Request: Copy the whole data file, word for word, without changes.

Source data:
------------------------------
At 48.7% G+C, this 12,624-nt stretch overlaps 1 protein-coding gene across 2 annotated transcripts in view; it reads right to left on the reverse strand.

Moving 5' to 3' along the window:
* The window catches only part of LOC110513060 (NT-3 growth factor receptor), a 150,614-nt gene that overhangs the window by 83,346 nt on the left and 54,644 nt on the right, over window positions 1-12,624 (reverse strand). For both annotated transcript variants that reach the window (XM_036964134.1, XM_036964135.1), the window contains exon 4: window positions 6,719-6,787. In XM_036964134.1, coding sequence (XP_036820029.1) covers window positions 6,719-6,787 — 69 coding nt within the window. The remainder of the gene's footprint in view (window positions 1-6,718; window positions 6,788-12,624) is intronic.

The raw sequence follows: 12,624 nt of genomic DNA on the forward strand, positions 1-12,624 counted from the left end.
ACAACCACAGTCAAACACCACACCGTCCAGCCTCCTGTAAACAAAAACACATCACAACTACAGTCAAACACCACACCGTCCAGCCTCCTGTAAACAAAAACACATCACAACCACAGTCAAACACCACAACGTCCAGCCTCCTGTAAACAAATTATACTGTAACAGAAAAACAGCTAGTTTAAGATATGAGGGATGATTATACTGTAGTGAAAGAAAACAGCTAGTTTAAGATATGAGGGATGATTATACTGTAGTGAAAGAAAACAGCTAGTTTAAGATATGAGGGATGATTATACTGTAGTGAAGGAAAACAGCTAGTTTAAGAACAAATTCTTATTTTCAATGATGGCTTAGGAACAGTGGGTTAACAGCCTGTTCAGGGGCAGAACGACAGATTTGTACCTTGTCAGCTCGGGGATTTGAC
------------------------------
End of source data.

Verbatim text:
At 48.7% G+C, this 12,624-nt stretch overlaps 1 protein-coding gene across 2 annotated transcripts in view; it reads right to left on the reverse strand.

Moving 5' to 3' along the window:
* The window catches only part of LOC110513060 (NT-3 growth factor receptor), a 150,614-nt gene that overhangs the window by 83,346 nt on the left and 54,644 nt on the right, over window positions 1-12,624 (reverse strand). For both annotated transcript variants that reach the window (XM_036964134.1, XM_036964135.1), the window contains exon 4: window positions 6,719-6,787. In XM_036964134.1, coding sequence (XP_036820029.1) covers window positions 6,719-6,787 — 69 coding nt within the window. The remainder of the gene's footprint in view (window positions 1-6,718; window positions 6,788-12,624) is intronic.

The raw sequence follows: 12,624 nt of genomic DNA on the forward strand, positions 1-12,624 counted from the left end.
ACAACCACAGTCAAACACCACACCGTCCAGCCTCCTGTAAACAAAAACACATCACAACTACAGTCAAACACCACACCGTCCAGCCTCCTGTAAACAAAAACACATCACAACCACAGTCAAACACCACAACGTCCAGCCTCCTGTAAACAAATTATACTGTAACAGAAAAACAGCTAGTTTAAGATATGAGGGATGATTATACTGTAGTGAAAGAAAACAGCTAGTTTAAGATATGAGGGATGATTATACTGTAGTGAAAGAAAACAGCTAGTTTAAGATATGAGGGATGATTATACTGTAGTGAAGGAAAACAGCTAGTTTAAGAACAAATTCTTATTTTCAATGATGGCTTAGGAACAGTGGGTTAACAGCCTGTTCAGGGGCAGAACGACAGATTTGTACCTTGTCAGCTCGGGGATTTGAC